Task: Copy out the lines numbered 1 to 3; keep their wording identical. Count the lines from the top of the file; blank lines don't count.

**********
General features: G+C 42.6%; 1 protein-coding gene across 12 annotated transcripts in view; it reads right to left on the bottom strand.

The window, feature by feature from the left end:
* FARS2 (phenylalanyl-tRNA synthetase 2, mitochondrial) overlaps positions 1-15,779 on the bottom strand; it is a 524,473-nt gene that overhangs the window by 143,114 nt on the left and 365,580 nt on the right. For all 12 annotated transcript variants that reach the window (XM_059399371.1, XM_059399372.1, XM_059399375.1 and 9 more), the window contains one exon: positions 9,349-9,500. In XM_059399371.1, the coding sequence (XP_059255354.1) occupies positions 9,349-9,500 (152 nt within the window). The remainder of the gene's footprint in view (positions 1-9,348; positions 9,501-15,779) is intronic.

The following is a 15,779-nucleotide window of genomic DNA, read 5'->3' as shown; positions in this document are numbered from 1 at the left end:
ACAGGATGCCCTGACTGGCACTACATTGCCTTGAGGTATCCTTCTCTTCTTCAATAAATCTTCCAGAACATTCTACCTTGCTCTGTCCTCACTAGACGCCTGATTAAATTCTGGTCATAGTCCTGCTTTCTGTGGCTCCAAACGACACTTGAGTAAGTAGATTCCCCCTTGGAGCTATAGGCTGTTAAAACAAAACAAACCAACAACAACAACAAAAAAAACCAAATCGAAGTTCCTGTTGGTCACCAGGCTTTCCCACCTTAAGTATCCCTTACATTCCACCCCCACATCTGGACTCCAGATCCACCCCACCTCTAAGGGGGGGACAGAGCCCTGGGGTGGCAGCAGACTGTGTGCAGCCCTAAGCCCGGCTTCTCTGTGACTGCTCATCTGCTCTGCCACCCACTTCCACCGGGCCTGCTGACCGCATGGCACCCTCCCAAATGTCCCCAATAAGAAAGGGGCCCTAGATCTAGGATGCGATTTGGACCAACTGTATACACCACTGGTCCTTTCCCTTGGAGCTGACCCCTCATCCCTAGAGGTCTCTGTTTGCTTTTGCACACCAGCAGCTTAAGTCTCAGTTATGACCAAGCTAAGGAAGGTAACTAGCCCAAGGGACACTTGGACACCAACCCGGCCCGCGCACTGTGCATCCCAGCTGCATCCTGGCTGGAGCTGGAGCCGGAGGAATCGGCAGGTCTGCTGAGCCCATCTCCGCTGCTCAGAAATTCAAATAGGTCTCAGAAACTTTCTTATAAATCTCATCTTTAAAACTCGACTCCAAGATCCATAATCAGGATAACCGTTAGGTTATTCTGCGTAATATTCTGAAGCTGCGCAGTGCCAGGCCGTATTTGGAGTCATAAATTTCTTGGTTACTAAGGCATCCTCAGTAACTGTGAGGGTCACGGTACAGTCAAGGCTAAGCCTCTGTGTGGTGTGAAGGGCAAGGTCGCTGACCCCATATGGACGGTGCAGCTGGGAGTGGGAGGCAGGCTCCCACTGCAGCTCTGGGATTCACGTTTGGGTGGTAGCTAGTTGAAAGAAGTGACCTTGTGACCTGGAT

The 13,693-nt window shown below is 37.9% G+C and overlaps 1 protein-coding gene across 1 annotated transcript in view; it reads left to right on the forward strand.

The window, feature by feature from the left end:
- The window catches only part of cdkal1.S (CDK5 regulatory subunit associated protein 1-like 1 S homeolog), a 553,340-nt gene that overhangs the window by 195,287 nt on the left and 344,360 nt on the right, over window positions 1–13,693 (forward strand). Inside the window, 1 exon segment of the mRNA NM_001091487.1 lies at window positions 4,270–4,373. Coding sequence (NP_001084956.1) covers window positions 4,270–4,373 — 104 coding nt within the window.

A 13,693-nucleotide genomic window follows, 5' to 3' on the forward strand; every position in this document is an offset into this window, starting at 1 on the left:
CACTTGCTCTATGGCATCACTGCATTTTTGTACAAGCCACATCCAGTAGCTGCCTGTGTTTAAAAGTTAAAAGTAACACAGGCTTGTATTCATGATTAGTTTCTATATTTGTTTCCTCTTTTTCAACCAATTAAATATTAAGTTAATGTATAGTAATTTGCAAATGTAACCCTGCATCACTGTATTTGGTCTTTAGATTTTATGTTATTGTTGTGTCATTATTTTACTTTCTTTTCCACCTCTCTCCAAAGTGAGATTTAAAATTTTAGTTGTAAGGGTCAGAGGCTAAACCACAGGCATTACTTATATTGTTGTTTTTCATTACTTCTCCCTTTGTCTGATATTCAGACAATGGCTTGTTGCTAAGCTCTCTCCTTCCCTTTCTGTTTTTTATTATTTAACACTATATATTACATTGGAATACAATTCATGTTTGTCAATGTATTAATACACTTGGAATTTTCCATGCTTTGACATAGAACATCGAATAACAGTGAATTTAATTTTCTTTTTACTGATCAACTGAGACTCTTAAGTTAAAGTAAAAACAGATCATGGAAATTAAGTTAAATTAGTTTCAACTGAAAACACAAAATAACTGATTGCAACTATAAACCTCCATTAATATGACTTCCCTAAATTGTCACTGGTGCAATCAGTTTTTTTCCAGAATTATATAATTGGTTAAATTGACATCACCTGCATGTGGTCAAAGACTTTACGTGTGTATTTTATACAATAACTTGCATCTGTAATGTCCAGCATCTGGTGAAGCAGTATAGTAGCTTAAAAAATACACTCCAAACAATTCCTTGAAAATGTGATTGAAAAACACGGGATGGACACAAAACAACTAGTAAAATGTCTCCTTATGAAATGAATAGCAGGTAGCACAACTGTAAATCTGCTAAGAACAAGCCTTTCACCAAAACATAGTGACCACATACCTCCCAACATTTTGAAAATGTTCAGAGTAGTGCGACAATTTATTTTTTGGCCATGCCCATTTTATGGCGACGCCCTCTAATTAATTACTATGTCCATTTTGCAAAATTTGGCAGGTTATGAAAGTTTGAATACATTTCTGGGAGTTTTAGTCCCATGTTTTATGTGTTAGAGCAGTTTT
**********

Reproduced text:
General features: G+C 42.6%; 1 protein-coding gene across 12 annotated transcripts in view; it reads right to left on the bottom strand.

The window, feature by feature from the left end:
* FARS2 (phenylalanyl-tRNA synthetase 2, mitochondrial) overlaps positions 1-15,779 on the bottom strand; it is a 524,473-nt gene that overhangs the window by 143,114 nt on the left and 365,580 nt on the right. For all 12 annotated transcript variants that reach the window (XM_059399371.1, XM_059399372.1, XM_059399375.1 and 9 more), the window contains one exon: positions 9,349-9,500. In XM_059399371.1, the coding sequence (XP_059255354.1) occupies positions 9,349-9,500 (152 nt within the window). The remainder of the gene's footprint in view (positions 1-9,348; positions 9,501-15,779) is intronic.